If someone else is buying the fuel or paying your company car tax, the petrol. It’s smooth and quiet, so much better at highlighting the A7’s incredible refinement than the diesel, and while it’s almost 90lb ft down on the TDI, it’s also 65kg lighter. That helps it get to 62mph in 5.3sec – 0.4sec quicker than its oil-burning alter-ego.
The 50 TDI diesel, meanwhile, is the most expensive engine you can buy in the UK by a few hundred quid. It’s a punchy unit, and one that is spread elsewhere in the VW Group range in cars like the Audi Q8 and VW Touareg. It’s a little gruff but the lazy torque means you don’t have to really push it all that much to get shifting up that dual carriageway pronto.
Both engines feature mild-hybrid electrical assistance systems that allow emissions-free coasting at speeds of up to 99mph. But they need them: this new A7 is actually fractionally heavier than the old one and even with the hybrid tech the 282bhp TDI’s 50mpg average is still some 5mpg worse than the 272bhp (but equally speedy) TDI it replaces.
The TFSi comes fitted with Audi’s new on-demand four-wheel drive system and operates in more efficient front-drive mode until you get excitable with the right pedal and the rear axle is pulled into play. The TDi, meanwhile, is too torquey for a dual-clutch ‘box so sticks with the eight-speed auto and permanent Quattro setup.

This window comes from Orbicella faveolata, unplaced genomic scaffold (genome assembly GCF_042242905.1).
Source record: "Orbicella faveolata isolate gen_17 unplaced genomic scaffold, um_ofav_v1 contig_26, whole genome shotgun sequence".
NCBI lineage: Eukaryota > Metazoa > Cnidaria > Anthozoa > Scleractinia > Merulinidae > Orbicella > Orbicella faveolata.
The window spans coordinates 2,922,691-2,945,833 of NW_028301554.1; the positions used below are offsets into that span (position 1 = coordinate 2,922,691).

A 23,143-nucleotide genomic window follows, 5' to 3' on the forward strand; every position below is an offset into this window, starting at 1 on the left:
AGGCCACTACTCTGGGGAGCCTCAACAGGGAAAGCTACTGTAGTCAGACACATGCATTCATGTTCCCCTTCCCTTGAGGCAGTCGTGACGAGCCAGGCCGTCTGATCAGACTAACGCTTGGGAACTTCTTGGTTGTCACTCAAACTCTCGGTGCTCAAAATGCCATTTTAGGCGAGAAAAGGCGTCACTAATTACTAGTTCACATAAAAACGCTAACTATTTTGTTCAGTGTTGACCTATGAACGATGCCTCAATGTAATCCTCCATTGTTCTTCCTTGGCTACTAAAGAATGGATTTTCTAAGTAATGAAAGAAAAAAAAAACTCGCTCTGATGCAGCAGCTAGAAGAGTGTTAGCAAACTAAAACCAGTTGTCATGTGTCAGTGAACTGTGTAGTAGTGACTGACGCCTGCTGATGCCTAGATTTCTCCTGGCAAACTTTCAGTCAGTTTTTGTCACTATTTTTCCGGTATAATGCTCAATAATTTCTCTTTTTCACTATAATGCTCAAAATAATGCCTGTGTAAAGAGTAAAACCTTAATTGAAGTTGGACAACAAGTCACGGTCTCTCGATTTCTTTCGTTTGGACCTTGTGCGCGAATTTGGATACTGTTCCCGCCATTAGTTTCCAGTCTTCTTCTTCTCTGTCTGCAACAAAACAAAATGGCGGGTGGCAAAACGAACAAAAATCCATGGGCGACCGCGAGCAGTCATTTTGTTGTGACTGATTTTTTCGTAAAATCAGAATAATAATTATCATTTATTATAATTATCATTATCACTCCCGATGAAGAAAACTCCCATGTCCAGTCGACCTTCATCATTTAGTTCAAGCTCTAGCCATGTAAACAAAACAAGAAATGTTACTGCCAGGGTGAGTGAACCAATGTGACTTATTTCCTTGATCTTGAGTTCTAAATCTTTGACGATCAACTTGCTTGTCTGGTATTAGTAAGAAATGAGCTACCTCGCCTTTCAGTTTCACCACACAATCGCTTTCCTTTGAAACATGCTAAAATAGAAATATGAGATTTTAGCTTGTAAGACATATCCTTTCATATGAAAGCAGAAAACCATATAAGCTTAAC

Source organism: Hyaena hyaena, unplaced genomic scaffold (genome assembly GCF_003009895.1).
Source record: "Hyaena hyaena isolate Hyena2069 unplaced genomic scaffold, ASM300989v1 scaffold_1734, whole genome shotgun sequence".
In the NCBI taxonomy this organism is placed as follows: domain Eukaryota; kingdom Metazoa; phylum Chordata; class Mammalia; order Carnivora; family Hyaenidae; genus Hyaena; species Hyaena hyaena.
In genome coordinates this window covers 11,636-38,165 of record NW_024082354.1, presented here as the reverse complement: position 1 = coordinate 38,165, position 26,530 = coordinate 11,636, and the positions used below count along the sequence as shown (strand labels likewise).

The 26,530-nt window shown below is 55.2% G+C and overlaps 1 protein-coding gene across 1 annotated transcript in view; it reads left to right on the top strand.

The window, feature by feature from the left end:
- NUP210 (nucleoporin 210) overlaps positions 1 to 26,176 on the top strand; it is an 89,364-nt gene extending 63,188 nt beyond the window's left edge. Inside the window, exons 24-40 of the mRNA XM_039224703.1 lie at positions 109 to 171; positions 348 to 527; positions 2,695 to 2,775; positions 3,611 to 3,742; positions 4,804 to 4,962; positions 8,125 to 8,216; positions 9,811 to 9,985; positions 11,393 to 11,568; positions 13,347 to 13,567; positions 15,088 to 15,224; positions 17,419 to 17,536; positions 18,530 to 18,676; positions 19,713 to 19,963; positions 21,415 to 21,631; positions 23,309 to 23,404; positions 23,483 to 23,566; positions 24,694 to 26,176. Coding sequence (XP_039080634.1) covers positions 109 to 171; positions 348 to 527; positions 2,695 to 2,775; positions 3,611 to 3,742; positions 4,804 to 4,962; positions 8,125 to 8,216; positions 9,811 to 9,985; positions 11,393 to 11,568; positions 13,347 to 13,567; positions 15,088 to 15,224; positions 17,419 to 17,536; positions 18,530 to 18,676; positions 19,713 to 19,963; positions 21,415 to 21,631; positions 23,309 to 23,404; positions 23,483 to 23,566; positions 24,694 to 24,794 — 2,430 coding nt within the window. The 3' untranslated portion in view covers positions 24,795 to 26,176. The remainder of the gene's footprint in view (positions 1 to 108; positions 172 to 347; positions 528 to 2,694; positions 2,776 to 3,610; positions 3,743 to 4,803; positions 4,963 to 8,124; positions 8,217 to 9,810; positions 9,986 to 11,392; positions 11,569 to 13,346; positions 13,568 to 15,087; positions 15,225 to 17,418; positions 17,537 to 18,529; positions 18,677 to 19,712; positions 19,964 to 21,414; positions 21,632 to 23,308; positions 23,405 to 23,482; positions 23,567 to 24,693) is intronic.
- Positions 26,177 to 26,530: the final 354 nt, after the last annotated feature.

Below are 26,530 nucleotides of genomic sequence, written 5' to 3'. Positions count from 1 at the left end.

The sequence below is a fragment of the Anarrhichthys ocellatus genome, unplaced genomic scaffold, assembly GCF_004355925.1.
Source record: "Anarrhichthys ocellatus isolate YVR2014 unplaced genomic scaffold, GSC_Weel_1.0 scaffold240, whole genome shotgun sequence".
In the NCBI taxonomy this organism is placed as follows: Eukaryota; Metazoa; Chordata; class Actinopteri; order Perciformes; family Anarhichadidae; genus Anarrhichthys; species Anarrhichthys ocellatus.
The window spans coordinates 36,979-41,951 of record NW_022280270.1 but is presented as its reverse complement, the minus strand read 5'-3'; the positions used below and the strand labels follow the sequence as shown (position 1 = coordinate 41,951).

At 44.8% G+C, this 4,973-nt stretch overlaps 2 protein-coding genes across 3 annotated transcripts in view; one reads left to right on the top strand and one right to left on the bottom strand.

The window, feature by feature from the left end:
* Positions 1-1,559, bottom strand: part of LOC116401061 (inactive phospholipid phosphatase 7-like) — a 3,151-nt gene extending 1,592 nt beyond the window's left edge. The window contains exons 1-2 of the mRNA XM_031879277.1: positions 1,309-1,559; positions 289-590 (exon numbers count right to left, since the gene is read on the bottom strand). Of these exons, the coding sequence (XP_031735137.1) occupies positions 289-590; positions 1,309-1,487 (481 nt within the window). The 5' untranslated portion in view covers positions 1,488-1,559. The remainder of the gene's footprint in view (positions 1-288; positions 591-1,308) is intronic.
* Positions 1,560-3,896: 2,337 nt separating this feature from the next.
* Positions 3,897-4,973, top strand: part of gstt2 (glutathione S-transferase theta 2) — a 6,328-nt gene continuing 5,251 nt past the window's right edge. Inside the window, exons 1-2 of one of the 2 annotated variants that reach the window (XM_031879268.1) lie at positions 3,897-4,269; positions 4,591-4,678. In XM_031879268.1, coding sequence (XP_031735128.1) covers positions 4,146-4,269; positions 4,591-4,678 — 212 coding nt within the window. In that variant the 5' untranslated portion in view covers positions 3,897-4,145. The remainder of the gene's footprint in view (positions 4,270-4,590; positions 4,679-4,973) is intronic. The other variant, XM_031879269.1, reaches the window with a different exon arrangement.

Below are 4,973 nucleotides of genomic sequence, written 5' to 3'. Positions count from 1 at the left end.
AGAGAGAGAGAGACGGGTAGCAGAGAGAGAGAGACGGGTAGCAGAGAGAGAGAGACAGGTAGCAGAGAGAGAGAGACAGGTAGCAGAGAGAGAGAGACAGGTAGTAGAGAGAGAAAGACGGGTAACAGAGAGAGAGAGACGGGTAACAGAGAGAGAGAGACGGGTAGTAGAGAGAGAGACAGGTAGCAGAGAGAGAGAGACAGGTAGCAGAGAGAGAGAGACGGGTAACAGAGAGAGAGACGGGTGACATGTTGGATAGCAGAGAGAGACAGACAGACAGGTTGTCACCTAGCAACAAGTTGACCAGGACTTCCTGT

Audi A7 rear tracking
More metal means more messy understeer, right?
Not necessarily, at least not if you order the optional four-wheel steering system fitted to the test cars on the initial launch.
Unfortunately, stunning though the scenery was in Johannesburg, traffic around Chapman’s Peak moves so slowly it’d be out-dragged by a Notting Hill Carnival float, so there wasn’t much opportunity to really push the A7. Enough though, to suggest the four-wheel steering system will be worth splashing out on, and enough to know that you have to be trying pretty hard to broach the front tyres’ grip on the road. It’s not fun like a more expensive, more powerful BMW M5 or AMG E63, but it’s capable and controlled in that typically Audi way.
Audi A7 front tracking
Body control is good on the optional air suspension, at least in Dynamic mode, but the ride over sharp bumps is poor and shifting to Comfort to take the sting out of it adds too much heave without solving the problem. That’s on the mid-level 20in rim that comes with the S line trim. Our advice: go for Sport trim, stick with the standard 19s but spend on the air springs.
Audi A7: verdict
The A7 hopes to pummel its rivals into submission with a blend of elegant styling and next-generation technology. It’s an appealing proposition, particularly in uber-refined petrol form with the four-wheel steering, though the noisier diesel still makes more sense in the UK.
But don’t forget the autonomous features aren’t available yet, and Merc’s latest CLS coupe will be on the next boat from Germany.